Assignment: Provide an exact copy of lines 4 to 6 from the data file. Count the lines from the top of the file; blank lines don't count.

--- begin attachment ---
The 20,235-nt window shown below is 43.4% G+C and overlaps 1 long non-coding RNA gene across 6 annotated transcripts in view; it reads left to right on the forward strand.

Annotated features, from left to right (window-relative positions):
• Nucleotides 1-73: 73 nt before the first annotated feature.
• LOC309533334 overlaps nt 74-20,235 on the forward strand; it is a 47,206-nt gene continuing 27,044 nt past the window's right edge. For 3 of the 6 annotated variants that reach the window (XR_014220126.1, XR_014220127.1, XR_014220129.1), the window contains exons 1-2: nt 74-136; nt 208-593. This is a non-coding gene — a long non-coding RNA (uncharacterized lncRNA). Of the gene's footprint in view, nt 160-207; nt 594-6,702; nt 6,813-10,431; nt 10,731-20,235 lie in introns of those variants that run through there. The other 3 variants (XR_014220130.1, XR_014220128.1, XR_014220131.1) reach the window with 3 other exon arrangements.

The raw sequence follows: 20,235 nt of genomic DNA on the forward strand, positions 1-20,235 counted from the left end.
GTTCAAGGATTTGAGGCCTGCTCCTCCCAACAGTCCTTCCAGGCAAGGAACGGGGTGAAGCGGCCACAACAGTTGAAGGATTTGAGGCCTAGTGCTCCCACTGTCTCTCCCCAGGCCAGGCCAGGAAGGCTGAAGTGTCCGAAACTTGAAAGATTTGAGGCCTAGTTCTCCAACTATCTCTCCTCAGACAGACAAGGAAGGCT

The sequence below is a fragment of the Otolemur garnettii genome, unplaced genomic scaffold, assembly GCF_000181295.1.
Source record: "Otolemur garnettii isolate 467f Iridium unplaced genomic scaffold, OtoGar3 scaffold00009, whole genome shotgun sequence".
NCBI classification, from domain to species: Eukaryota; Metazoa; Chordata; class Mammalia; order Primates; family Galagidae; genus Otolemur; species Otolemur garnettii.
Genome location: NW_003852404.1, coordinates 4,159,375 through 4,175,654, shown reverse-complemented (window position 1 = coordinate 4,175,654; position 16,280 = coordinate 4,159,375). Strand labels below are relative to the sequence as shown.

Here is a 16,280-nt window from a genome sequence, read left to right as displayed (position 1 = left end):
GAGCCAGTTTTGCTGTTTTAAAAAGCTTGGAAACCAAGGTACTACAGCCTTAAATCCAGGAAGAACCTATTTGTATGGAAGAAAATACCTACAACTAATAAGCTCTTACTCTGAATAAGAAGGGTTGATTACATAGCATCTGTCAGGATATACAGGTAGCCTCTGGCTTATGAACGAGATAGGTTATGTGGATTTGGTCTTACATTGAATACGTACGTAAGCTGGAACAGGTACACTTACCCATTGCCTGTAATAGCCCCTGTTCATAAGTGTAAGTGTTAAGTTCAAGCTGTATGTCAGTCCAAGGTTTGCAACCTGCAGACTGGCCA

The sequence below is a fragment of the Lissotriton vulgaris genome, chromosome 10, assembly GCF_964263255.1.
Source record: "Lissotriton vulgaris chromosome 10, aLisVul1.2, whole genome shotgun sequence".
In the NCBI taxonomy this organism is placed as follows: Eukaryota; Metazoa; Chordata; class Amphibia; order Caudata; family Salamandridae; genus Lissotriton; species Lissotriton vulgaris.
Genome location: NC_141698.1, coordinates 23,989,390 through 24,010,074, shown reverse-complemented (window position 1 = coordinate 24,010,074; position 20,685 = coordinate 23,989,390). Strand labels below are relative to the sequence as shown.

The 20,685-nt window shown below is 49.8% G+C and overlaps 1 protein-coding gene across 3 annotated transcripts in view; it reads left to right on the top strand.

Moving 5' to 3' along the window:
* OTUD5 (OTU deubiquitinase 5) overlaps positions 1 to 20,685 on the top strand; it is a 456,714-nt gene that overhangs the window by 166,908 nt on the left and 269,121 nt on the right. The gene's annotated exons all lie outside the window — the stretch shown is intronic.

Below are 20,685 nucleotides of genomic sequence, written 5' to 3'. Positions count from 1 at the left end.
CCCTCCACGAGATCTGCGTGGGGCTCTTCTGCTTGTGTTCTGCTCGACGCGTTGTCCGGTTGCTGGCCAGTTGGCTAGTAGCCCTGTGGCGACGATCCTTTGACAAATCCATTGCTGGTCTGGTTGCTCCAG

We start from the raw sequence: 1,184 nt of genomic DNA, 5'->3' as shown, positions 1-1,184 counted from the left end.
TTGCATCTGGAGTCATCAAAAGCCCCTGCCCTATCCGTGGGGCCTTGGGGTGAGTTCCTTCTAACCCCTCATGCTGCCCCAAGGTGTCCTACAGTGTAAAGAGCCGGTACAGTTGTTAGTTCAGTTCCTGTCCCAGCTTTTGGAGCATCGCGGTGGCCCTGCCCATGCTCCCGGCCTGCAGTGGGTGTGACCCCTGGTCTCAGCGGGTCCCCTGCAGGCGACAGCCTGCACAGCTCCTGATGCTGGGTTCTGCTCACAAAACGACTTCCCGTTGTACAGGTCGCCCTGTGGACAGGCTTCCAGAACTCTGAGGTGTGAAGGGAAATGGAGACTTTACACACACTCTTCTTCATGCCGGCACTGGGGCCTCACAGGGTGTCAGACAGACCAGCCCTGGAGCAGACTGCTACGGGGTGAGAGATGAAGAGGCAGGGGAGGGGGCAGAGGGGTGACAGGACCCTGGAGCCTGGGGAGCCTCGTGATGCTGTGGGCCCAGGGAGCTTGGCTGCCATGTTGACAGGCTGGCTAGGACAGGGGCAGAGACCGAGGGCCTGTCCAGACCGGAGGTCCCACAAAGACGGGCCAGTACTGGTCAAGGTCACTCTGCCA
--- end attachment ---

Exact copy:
• LOC309533334 overlaps nt 74-20,235 on the forward strand; it is a 47,206-nt gene continuing 27,044 nt past the window's right edge. For 3 of the 6 annotated variants that reach the window (XR_014220126.1, XR_014220127.1, XR_014220129.1), the window contains exons 1-2: nt 74-136; nt 208-593. This is a non-coding gene — a long non-coding RNA (uncharacterized lncRNA). Of the gene's footprint in view, nt 160-207; nt 594-6,702; nt 6,813-10,431; nt 10,731-20,235 lie in introns of those variants that run through there. The other 3 variants (XR_014220130.1, XR_014220128.1, XR_014220131.1) reach the window with 3 other exon arrangements.

The raw sequence follows: 20,235 nt of genomic DNA on the forward strand, positions 1-20,235 counted from the left end.
GTTCAAGGATTTGAGGCCTGCTCCTCCCAACAGTCCTTCCAGGCAAGGAACGGGGTGAAGCGGCCACAACAGTTGAAGGATTTGAGGCCTAGTGCTCCCACTGTCTCTCCCCAGGCCAGGCCAGGAAGGCTGAAGTGTCCGAAACTTGAAAGATTTGAGGCCTAGTTCTCCAACTATCTCTCCTCAGACAGACAAGGAAGGCT